We present a pairwise learning-to-rank approach to machine translation evaluation that learns to differentiate better from worse translations in the context of a given reference. We integrate several layers of linguistic information encapsulated in tree-based structures, making use of both the reference and the system output simultaneously, thus bringing our ranking closer to how humans evaluate translations. Most importantly, instead of deciding upfront which types of features are important, we use the learning framework of preference re-ranking kernels to learn the features automatically. The evaluation results show that learning in the proposed framework yields better correlation with humans than computing the direct similarity over the same type of structures. Also, we show our structural kernel learning (SKL) can be a general framework for MT evaluation, in which syntactic and semantic information can be naturally incorporated.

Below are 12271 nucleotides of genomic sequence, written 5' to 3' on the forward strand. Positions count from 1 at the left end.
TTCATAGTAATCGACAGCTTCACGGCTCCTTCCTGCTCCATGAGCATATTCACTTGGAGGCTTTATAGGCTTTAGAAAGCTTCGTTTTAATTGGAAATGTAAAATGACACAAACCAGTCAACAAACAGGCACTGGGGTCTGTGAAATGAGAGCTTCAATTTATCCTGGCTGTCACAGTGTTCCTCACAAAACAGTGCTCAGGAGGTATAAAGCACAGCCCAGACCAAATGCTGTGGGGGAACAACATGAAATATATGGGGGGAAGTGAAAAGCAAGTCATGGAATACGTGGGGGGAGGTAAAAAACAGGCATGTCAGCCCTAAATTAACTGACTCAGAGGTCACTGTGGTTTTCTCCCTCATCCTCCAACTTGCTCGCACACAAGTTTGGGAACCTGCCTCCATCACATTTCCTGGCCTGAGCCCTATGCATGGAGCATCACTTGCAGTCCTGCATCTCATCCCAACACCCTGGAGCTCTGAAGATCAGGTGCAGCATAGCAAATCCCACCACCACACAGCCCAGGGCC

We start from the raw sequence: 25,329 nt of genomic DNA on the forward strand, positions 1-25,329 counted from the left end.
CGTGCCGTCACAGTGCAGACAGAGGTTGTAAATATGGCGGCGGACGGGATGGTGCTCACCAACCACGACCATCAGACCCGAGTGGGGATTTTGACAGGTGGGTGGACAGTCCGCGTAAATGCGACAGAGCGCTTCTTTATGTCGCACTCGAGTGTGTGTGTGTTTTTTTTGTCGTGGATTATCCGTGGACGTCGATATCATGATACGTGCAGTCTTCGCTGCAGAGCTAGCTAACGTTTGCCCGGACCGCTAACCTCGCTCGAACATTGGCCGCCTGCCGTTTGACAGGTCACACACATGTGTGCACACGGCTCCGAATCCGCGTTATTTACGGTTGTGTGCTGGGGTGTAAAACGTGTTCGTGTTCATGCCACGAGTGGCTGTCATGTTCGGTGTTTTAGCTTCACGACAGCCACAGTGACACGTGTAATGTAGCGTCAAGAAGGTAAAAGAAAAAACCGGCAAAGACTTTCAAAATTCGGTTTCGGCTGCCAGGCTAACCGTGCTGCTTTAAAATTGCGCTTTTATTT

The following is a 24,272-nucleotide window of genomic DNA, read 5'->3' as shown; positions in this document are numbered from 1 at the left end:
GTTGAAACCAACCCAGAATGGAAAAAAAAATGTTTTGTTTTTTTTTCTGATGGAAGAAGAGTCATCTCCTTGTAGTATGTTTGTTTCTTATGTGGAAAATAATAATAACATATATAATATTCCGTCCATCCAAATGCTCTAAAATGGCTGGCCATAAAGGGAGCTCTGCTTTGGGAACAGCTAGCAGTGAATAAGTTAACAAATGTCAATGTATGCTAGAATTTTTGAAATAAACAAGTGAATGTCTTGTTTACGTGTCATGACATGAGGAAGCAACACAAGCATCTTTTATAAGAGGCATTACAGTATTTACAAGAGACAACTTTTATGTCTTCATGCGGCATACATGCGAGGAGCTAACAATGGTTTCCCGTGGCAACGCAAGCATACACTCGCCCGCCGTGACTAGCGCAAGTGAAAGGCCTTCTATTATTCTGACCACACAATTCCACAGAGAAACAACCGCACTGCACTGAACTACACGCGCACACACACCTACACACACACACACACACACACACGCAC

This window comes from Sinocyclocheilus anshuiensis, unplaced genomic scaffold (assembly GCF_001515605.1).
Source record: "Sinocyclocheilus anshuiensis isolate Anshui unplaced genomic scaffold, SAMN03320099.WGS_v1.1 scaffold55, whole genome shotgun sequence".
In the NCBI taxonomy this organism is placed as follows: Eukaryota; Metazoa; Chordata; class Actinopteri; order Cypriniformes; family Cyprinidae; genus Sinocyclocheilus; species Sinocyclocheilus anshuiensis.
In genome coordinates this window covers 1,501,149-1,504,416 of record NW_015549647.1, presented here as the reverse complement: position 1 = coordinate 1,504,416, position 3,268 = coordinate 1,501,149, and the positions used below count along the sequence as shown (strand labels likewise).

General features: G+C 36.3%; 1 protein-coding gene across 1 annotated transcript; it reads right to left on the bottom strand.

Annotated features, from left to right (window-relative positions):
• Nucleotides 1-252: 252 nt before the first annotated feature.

Learning to Differentiate Better from Worse Translations
Francisco Guzmán, Shafiq Joty, Lluís Màrquez, Alessandro Moschitti, Preslav Nakov, and Massimo Nicosia. In Proceedings of the 2014 Conference on Empirical Methods in Natural Language Processing (EMNLP'14) , pages 214-220, 2014.
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